28 March 2007

Bellevue Baptist Church

This is long, but anyone who knows me knows I have a big mouth, so it should come as no surprise to anyone.

I’m sure we have all heard the term “agree to disagree.” Perhaps you have heard it further modified to say “agree to disagree agreeably.” In a nut shell, this means that although we disagree on a particular issue, we can still maintain a civility and cordiality that decent folks take for granted. There’s no need for name-calling, derogatory comments, or accusations that impugn the intelligence or integrity of the other party. We simply see the issue differently, and that’s okay. We’re adults; we’re allowed to do that.

Some folks insist on disagreeing disagreeably. “If you do not agree with my position, it must be because you are blind, stupid, and/or lying. Since I am obviously right, and I have “proof,” apparently, (to borrow a line from Col. Jessup) ‘you can’t handle the truth!’” Rational reasoning is pointless, appeals to simply move on to more important matters fall upon deaf ears. One of my favorite people to quote is Sir Winston Churchill, who opined “A fanatic is someone who can’t change his mind and won’t change the subject.” These are the folks that gave rise to my previous comments about teaching an orangutan to use post-hole diggers. They have neither the skills nor the inclination to use the tools provided for them.

Recently, however, I have encountered a third class of people: those with whom I “agree disagreeably.” These are people who may have a legitimate gripe, an issue of some import that deserves to be discussed with due diligence. But, for one reason or another, they are so abrasive in the way in which they present themselves or their argument, you find yourself not wanting to agree with them!

It is here that I will begin the first of my public comments regarding one of the controversies I mentioned in my opening post: the current situation at my home church, Bellevue Baptist.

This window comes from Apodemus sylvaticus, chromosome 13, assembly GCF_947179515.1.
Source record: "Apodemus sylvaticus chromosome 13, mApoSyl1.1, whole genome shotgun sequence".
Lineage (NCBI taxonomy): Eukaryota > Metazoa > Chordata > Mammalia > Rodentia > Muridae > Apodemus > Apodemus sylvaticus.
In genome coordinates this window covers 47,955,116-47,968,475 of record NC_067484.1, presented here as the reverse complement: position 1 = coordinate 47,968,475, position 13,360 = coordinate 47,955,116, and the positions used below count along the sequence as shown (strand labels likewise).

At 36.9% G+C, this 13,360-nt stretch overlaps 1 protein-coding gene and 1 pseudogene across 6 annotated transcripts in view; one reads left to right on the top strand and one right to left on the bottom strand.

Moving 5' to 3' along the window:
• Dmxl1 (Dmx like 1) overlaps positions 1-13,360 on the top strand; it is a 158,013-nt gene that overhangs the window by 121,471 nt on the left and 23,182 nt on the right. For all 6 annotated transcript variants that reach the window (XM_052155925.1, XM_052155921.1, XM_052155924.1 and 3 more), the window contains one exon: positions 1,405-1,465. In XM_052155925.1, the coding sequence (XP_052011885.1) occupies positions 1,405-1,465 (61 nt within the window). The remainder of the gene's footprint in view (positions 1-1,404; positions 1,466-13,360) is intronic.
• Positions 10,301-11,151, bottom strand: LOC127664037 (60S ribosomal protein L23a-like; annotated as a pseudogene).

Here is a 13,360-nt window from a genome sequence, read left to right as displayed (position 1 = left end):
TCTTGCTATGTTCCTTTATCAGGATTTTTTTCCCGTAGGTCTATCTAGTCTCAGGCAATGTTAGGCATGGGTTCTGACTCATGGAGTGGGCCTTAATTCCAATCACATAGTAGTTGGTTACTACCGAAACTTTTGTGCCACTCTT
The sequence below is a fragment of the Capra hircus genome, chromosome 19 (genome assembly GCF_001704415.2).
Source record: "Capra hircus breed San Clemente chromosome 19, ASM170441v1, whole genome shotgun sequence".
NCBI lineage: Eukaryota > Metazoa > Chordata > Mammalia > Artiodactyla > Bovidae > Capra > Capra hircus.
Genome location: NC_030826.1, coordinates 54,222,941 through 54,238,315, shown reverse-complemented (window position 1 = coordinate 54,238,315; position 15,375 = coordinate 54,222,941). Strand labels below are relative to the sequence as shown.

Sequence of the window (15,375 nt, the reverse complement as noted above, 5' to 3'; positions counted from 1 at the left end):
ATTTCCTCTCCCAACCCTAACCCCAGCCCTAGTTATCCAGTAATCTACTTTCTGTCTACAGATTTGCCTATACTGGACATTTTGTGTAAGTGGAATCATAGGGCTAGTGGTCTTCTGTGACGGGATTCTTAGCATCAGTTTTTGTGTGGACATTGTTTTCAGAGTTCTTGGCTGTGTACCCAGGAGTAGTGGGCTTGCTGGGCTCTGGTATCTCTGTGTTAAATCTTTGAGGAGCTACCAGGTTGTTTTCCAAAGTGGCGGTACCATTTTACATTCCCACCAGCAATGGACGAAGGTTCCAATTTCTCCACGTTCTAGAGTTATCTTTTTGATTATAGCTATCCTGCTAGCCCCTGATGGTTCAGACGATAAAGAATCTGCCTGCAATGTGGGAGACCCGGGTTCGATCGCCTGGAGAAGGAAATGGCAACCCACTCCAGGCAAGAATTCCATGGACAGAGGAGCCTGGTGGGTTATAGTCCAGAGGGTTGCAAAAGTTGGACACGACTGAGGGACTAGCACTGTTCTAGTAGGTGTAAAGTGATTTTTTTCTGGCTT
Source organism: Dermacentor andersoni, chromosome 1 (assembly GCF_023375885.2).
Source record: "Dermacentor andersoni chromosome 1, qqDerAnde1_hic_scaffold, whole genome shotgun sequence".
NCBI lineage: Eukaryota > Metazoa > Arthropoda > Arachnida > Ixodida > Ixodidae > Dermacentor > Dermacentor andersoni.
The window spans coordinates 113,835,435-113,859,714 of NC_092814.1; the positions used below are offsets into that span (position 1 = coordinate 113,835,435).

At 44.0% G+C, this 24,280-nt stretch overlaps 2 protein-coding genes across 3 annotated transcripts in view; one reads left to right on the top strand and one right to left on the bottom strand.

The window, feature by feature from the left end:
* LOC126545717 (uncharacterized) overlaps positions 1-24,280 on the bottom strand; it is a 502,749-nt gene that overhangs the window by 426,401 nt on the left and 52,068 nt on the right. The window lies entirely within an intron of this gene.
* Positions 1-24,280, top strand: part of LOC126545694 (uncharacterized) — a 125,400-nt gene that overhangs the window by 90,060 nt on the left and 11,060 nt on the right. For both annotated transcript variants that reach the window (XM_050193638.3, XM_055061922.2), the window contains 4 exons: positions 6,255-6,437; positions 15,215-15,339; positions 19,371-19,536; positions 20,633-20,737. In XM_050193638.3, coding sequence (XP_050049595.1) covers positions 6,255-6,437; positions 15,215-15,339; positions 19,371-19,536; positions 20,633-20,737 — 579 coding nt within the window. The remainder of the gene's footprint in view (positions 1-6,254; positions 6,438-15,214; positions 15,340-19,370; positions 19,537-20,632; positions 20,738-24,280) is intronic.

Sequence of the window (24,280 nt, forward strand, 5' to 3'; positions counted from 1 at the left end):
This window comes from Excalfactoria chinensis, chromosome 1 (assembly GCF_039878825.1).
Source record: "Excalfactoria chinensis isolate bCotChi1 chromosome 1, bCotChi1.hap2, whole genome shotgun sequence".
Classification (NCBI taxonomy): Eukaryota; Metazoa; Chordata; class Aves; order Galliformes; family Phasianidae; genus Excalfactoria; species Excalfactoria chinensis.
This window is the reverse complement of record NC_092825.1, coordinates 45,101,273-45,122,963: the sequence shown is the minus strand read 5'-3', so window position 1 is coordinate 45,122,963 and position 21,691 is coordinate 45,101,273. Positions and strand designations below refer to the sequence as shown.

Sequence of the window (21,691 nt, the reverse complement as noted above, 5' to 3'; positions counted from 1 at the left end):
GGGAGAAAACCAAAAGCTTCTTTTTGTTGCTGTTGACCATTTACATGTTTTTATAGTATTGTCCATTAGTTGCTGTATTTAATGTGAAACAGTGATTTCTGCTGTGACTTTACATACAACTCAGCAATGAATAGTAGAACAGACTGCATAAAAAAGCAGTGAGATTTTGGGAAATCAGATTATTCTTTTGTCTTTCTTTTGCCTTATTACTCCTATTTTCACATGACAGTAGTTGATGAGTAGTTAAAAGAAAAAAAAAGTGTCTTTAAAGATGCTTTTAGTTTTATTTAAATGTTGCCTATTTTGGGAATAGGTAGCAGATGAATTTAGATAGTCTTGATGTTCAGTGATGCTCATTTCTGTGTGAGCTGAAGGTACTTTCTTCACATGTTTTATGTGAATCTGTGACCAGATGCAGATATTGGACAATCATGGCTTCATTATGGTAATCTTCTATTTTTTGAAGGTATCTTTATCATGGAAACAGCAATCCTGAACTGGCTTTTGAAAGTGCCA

First, a little background: I’ve been through this before. Our old church, Leawood Baptist, went through a similar experience where a new pastor came in on the heels of a 30+ year spiritual “legend.” Tommy Vinson arrived at Leawood from Brandon, MS to try to fill the shoes of Dr. Jerry Glisson, Leawood’s pastor for, at the time I think it was 32 years. Adding to the difficulty for Bro. Tommy, Dr. Glisson wasn’t leaving! He was retiring, but staying in the church that had been home for almost half his life!

The transition between these two men of God was remarkably smooth. Oh, we had some issues, but for the most part, the church weathered them without any major disputes, declines, or calls for a split. I attribute this to, of course the Grace of God, but also to BOTH Dr. Glisson and Bro. Tommy. Think about it. Bro. Tommy could have ridden into Leawood on a white horse, saying “I don’t care how you’ve done it for 32 years, there’s a new sheriff in town!” People would have ridden him out of town on a rail! Conversely, Dr. Glisson could have simply and quietly let it be known that he didn’t necessarily like the “changes” (and change is inevitable), and people would have ridden Bro. Tommy out of town on a rail! Neither thing happened because of the graciousness of these two men. Shortly before he left (after 8 years) for First Baptist Church in Winter Park, FL, [my now-ex-wife] and I had Bro. Tommy and his lovely wife Rose over to our house for dinner. I mentioned my theory to him, and he told me that the greatest gift Dr. Glisson gave him was that he never disagreed with him in public. There were a few times when Dr. Glisson pulled him aside and gave Bro. Tommy his opinion, but publicly, he always made it clear that Tommy Vinson was HIS pastor, too, and he supported him as God’s man for that time.